riverofdust042514 Fiction from de Giovanni, Freeman, & Pye, Pulp Fiction, & Romance from Rodale | Xpress ReviewsAmong the first missionaries to return to China after the Boxer Rebellion of 1900, Rev. John Watson and his wife, Grace, face the hardships of an unyielding landscape and a culture decidedly different from that of the American Midwest. As they travel on the outskirts of the Gobi Desert, their only son is kidnapped, swept away by two riders on horseback who leave only a small child’s skull in their wake. With the help of two Chinese servants, one a Christian convert and one a believer in the “old ways,” the John and Grace begin an all-consuming search for their son that dramatically alters their relationship to each other, to their faith, and to China.
Verdict This haunting first novel describes the compelling transformation of both Grace and John from upstanding missionaries to desperate seekers. It also captures the tension—and violence—between American missionaries and those they hope to convert. For fans of literary fiction and readers looking for a strong emotional narrative.—Sarah Cohn, Manhattan Coll. Lib., Bronx, NY

Rodale, Maya. Wallflower Gone Wild. Avon. (Wallflower, Bk. 2). Apr. 2014. 357p. ISBN 9780062231260. pap. $7.99; ebk. ISBN 9780062231239. HISTORICAL ROMANCE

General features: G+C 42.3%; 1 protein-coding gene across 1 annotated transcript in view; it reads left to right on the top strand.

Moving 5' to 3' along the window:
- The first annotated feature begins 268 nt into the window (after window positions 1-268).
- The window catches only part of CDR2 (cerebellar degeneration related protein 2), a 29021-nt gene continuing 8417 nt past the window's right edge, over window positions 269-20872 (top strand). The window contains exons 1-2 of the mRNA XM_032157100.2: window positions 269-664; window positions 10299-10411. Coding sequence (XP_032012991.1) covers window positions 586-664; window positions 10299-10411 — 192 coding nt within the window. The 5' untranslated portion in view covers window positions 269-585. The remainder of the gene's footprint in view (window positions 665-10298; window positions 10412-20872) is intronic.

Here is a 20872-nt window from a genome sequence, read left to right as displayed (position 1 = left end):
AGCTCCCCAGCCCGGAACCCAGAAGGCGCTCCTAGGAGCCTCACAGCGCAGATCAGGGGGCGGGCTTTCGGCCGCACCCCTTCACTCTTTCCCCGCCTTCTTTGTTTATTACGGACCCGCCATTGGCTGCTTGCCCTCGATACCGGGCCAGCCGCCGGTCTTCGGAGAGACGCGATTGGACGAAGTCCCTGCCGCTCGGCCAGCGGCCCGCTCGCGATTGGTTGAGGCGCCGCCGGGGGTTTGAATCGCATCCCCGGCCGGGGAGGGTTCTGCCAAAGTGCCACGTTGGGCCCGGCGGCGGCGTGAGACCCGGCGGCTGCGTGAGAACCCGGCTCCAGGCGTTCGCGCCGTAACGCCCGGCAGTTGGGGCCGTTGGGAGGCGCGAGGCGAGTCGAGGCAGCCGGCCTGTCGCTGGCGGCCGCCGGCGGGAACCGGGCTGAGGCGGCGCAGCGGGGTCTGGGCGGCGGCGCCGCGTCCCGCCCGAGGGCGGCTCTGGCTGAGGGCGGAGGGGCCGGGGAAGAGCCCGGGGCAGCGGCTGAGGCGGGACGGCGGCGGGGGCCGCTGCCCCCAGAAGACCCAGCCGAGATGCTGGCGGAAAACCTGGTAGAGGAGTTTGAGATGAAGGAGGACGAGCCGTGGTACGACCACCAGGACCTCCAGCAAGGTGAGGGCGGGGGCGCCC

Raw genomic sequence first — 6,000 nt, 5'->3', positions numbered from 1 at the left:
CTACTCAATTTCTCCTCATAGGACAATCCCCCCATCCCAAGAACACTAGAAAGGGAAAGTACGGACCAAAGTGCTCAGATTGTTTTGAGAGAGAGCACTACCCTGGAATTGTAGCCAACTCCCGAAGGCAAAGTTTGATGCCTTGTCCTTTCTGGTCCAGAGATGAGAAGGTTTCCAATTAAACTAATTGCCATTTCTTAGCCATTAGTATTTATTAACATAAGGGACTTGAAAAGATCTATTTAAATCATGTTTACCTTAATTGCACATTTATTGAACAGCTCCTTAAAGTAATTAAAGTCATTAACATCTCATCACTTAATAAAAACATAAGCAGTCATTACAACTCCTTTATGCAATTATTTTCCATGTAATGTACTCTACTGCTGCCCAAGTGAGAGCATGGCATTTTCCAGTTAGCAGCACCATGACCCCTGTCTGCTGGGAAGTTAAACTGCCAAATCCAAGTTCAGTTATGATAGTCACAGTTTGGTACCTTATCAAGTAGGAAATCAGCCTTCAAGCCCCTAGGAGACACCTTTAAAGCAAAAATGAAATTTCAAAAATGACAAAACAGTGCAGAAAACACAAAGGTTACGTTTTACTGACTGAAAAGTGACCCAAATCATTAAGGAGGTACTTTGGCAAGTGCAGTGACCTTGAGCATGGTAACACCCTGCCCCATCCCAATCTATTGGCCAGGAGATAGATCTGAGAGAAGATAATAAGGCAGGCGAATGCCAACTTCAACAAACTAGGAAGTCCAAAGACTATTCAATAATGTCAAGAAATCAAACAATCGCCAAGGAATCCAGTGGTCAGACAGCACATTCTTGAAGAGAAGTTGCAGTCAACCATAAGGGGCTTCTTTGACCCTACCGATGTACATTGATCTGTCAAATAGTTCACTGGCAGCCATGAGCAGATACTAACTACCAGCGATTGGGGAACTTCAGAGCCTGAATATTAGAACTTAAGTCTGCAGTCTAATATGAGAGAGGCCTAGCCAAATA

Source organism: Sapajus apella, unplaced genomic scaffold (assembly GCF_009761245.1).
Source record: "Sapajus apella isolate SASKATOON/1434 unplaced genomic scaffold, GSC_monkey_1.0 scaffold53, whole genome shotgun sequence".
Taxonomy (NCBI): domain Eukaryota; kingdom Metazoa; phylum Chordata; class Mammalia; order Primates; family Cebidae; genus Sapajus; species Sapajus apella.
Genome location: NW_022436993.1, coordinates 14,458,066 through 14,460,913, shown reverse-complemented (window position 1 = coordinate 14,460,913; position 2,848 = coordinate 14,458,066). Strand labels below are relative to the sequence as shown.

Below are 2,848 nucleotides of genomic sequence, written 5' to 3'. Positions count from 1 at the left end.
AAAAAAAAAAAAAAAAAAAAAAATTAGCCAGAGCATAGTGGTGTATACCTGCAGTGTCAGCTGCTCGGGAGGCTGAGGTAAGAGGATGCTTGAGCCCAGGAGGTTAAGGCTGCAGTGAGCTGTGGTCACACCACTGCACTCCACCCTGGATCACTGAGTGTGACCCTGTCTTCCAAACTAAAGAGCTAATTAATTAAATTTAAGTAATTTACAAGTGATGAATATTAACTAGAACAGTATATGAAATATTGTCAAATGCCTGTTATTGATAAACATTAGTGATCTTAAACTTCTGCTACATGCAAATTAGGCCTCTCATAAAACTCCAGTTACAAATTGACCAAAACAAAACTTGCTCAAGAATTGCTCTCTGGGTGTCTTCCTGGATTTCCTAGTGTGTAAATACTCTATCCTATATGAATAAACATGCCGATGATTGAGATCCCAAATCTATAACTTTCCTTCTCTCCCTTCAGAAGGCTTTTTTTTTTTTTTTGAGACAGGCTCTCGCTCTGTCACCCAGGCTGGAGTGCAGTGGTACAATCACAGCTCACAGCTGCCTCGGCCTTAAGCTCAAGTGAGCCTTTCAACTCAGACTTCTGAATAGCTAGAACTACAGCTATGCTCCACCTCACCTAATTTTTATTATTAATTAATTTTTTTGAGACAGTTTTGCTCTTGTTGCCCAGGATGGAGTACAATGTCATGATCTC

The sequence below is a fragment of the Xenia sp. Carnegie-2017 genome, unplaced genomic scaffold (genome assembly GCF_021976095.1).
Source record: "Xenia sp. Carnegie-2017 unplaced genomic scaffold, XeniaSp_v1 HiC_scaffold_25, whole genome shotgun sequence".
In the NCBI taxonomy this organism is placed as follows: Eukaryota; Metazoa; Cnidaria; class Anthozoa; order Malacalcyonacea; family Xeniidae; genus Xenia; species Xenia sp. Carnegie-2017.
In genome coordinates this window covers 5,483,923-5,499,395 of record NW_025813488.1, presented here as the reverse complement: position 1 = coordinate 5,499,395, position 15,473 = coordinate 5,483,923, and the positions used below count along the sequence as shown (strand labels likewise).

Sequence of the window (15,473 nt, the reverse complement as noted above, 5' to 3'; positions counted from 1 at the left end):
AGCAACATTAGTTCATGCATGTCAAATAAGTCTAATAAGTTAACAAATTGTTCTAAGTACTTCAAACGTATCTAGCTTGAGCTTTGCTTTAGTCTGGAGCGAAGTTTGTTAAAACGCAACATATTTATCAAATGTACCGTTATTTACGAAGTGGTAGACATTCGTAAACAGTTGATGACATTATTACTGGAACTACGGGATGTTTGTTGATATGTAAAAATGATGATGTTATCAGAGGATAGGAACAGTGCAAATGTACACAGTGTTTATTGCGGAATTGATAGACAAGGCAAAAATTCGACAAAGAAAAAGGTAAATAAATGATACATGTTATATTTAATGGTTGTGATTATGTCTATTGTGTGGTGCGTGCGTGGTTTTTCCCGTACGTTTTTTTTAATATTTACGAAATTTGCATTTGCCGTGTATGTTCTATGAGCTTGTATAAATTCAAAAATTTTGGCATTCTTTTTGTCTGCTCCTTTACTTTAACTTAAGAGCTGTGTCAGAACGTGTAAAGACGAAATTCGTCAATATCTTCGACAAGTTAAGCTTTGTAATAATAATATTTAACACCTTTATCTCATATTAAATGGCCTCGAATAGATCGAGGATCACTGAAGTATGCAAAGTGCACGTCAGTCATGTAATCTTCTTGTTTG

The construction of the mathematical device known as the Difference Engine is what brings Phinneas Cole, Baron Radcliffe, to London from Yorkshire. Yet when he spies a beautiful young woman at a ball, he sets in motion the other reason he’s come to town: to find a bride. Lady Olivia Archer is not happy, though, when her parents present the offer as a fait accompli. Olivia might be on her fourth season and referred to as Prissy Missy by the ton, but shouldn’t she be allowed to seek her own mate? Maybe the gossips have the right of it, and the Mad Baron did murder his first wife. Olivia is terrified she’ll end up the same way, so she proceeds to demonstrate a passion for scandal in the hopes of altering his marriage plans. Adhering to society’s, and her mother’s, strictures has never been a comfortable fit for Olivia, but behaving with wild abandon doesn’t seem quite right either. Can she and Phinn determine the perfect balance between his temper and her compliance in order to lose their hearts?
Verdict This second book in Rodale’s “Wallflower” series (after The Wicked Wallflower) brings together again the graduates of Lady Penelope’s Finishing School for Young Ladies of Fine Families in an enchanting story of miscalculations that ultimately lead to love. For all romance collections.—Bette-Lee Fox, Library Journal